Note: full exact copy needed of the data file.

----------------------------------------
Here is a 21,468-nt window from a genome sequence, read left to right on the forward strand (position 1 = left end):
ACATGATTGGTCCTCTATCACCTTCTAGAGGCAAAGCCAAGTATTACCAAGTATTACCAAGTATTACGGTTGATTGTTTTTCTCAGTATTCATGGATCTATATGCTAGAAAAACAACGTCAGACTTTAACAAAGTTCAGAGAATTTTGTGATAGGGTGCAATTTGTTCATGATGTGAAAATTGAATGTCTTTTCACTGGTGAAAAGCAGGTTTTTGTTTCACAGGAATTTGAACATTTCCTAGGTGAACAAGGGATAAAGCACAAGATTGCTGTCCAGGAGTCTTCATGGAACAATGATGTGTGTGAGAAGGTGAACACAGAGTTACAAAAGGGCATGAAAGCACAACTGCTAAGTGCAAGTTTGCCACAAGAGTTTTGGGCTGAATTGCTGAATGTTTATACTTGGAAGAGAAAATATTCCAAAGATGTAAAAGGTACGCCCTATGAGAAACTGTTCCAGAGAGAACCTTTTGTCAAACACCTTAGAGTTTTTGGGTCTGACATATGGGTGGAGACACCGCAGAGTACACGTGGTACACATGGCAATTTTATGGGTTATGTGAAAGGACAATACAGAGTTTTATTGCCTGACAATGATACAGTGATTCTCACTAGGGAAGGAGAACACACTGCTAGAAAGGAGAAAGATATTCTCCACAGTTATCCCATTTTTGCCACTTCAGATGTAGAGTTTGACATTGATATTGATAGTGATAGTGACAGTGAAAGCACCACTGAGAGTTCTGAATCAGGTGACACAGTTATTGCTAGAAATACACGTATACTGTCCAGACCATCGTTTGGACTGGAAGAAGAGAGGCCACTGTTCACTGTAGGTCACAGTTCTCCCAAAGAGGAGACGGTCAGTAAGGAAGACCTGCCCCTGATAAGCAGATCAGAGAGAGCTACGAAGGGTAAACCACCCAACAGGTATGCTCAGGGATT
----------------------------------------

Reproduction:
Here is a 21,468-nt window from a genome sequence, read left to right on the forward strand (position 1 = left end):
ACATGATTGGTCCTCTATCACCTTCTAGAGGCAAAGCCAAGTATTACCAAGTATTACCAAGTATTACGGTTGATTGTTTTTCTCAGTATTCATGGATCTATATGCTAGAAAAACAACGTCAGACTTTAACAAAGTTCAGAGAATTTTGTGATAGGGTGCAATTTGTTCATGATGTGAAAATTGAATGTCTTTTCACTGGTGAAAAGCAGGTTTTTGTTTCACAGGAATTTGAACATTTCCTAGGTGAACAAGGGATAAAGCACAAGATTGCTGTCCAGGAGTCTTCATGGAACAATGATGTGTGTGAGAAGGTGAACACAGAGTTACAAAAGGGCATGAAAGCACAACTGCTAAGTGCAAGTTTGCCACAAGAGTTTTGGGCTGAATTGCTGAATGTTTATACTTGGAAGAGAAAATATTCCAAAGATGTAAAAGGTACGCCCTATGAGAAACTGTTCCAGAGAGAACCTTTTGTCAAACACCTTAGAGTTTTTGGGTCTGACATATGGGTGGAGACACCGCAGAGTACACGTGGTACACATGGCAATTTTATGGGTTATGTGAAAGGACAATACAGAGTTTTATTGCCTGACAATGATACAGTGATTCTCACTAGGGAAGGAGAACACACTGCTAGAAAGGAGAAAGATATTCTCCACAGTTATCCCATTTTTGCCACTTCAGATGTAGAGTTTGACATTGATATTGATAGTGATAGTGACAGTGAAAGCACCACTGAGAGTTCTGAATCAGGTGACACAGTTATTGCTAGAAATACACGTATACTGTCCAGACCATCGTTTGGACTGGAAGAAGAGAGGCCACTGTTCACTGTAGGTCACAGTTCTCCCAAAGAGGAGACGGTCAGTAAGGAAGACCTGCCCCTGATAAGCAGATCAGAGAGAGCTACGAAGGGTAAACCACCCAACAGGTATGCTCAGGGATT